[written March 4, 2005]
Look at the world markets. The current line on CNBC, which is merely a report of what has happened in the near past, and not a predictor of the future, is that Europe is slumping, the U.S. is plugging along just fine, and Asia is roaring. But those observations are mainly based on the economic numbers themselves, not on how the stock markets themselves are doing. If you look at the world indices, the picture is: almost every major trading country in the world is experiencing rallying. One notable laggard is Asia, and in particular, China, which, as The Economist recently explained, needs stock market reform badly to unlock its massive economic growth to investment.
Here's some indices as examples. They've crossed the 200 day moving averages to the upside, which signals that the bear market is over and momentum is moving to neutral, and, given some more time, bullish.
The Naz is much weaker than the rallying Dow right now. Perhaps because the world market is opening up, which is good for companies with a large international presence like the Dow components?
I've simplified my trading strategy. I believe in candlestick charting for spotting the ends of trends, and I like trendlines for figuring out momentum changes and build-ups of energy that will lead to volatility. All the other indicators people use seem to me to be really misleading, open to interpretation, and highly inconsistent. I don't like financials too much unless there's a gross mis-statement of earnings. The most important thing to me is looking at internals, seeing whether the company will actually beat its competitors and run a tight ship. I know Buffett looks at things this way too -- most people judge a stock by past performance, which is completely wrong because you should be looking at companies' product lines and industries they participate in, to figure out future success.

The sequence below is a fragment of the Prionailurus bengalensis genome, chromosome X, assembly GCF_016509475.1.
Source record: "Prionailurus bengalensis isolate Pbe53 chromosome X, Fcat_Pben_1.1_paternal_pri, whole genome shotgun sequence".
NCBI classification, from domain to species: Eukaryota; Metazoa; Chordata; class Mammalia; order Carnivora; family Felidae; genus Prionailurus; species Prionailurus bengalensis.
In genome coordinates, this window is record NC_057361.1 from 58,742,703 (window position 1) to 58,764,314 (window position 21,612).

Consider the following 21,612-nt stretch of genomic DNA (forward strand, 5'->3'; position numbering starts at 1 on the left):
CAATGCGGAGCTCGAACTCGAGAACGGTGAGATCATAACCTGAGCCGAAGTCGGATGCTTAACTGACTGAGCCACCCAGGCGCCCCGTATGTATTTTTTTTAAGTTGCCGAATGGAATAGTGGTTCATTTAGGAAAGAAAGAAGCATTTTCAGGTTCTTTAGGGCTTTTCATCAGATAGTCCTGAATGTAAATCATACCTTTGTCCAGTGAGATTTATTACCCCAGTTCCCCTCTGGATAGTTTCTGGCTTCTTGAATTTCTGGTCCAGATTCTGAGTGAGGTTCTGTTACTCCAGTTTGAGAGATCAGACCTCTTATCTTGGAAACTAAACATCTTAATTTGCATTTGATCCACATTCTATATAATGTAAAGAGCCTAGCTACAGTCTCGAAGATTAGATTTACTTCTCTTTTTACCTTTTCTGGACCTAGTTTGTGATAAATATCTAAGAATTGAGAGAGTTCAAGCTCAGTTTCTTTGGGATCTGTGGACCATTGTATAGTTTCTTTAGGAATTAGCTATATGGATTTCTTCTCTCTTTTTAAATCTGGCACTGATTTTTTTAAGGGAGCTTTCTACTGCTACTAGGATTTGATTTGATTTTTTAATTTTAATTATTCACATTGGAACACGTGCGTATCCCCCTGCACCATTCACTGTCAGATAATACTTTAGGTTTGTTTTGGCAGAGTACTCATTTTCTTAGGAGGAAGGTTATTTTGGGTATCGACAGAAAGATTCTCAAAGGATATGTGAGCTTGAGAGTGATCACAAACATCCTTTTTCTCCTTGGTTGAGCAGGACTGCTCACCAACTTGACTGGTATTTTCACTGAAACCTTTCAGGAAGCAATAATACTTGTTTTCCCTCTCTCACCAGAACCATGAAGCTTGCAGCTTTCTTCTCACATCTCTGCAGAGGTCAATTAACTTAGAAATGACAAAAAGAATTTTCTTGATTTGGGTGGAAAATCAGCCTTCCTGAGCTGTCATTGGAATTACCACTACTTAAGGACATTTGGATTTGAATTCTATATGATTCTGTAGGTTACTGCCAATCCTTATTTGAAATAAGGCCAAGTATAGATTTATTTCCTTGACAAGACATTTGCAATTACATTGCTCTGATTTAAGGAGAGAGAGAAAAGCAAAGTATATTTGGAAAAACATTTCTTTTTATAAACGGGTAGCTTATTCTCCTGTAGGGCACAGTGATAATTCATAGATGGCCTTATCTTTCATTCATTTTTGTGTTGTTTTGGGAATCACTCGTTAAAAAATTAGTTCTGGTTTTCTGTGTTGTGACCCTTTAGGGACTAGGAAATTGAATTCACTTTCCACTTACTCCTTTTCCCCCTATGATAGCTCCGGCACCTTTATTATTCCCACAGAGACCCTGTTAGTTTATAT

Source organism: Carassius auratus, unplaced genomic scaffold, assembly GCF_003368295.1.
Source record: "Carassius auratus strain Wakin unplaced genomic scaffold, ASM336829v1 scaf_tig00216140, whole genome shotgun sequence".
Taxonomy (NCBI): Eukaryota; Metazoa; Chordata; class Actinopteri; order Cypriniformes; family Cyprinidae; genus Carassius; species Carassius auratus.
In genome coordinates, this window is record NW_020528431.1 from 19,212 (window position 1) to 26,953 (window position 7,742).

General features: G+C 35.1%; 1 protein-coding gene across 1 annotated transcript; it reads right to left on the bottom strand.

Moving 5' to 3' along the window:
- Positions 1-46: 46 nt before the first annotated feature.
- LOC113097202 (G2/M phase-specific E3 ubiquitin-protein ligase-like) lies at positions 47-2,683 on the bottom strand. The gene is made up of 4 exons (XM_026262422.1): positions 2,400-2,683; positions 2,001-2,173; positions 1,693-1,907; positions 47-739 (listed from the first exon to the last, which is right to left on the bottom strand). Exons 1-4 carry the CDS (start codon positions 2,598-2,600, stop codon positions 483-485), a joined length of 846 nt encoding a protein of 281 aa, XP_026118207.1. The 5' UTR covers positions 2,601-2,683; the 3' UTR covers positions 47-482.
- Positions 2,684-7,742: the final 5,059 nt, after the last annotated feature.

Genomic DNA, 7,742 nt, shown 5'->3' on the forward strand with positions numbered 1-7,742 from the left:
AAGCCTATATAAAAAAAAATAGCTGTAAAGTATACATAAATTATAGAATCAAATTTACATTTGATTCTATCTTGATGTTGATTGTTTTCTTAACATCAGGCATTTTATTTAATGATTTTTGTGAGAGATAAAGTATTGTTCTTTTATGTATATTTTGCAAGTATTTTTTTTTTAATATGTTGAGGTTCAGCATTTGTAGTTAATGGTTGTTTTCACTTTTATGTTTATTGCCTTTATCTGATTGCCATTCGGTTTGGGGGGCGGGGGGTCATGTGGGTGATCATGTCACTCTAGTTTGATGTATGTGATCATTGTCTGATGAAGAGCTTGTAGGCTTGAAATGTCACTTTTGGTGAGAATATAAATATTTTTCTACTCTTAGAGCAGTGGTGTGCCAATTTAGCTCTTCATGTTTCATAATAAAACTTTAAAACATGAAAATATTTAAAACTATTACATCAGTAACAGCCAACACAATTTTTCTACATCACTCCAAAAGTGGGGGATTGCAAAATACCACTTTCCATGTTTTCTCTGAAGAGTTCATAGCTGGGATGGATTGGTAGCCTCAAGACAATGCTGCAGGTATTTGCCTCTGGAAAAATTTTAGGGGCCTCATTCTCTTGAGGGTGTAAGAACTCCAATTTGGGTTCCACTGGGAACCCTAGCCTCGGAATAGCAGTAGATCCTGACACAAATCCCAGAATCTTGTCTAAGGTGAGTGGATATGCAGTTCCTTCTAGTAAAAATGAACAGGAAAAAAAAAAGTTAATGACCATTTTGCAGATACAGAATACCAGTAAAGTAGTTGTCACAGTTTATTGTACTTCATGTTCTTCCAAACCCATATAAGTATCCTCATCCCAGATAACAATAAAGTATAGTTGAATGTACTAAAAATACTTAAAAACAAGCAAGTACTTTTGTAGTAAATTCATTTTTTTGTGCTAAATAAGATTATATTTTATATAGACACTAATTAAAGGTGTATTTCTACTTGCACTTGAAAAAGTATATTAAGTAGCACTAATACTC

In late 2003, AMD's stock began outperforming INTC's. It's above its 200dma and trying to rally off its 50dma.
Microsoft has been churning in its software development. The XBox however has become THE console that everyone wants to own. People are hacking it to make it into their own home media centers. The games load fast, the graphics beat the other consoles, and XBox Live caught on with Halo 2. MSFT now has a dividend, which is highly appealing, but it needs to kick itself into high gear to stave off competition in web services, e-mail, web browsers, and everything else online, which is where the money will be (as opposed to, say, desktop office suites and operating systems), as more processing, production, and actual work is done through web-based software like on yahoo or blogger or php-based suites or google.
MSFT has been trading in a range for a long time -- but the 50dma is about to cross the 200dma.
So look at Google. It's doubled in price and in my opinion is currently digesting all the insider shares that are no longer locked out of the market. I think Google will be one of the most dominant media companies in the world eventually. I think it will pioneer what we've been waiting to come for over a decade -- an online computer that we crunch our lives through more than we do through our own computers. Finally thin clients will become a way of life. Cellphone/PDA/computers will be miniaturized and our data and personal configs and processing power will be moved to the web. Google has a massive cluster of computers and is working on ways to integrate all forms of data. I want to buy more Google!
EBAY had a huge rally, but is getting hit now. I don't know why -- competitors are still soft in online auctioning -- but EBAY's chart now looks bearish in the short-term. The dojis in the last couple weeks show weakness in the bounce.
Citigroup is rallying through its 50dma in an attempt to turn up again.
The market doesn't care about rising oil prices. It doesn't care about an environment where interest rates are rising. It doesn't care about the double deficit. The only thing that spooked the market lately was when South Korea was misquoted as saying it would sell dollars. I'd remain bullish until other countries start saying they won't support our debt any more. It sounds like the market's waiting for them to say that too. But until then, green light?
And here's the 30-year yield curve. It's in a downtrend. The 10-year vs. 30-year yield curve is flattening -- money isn't very useful in bonds and money markets right now.
Finally, areas that could have massive growth:
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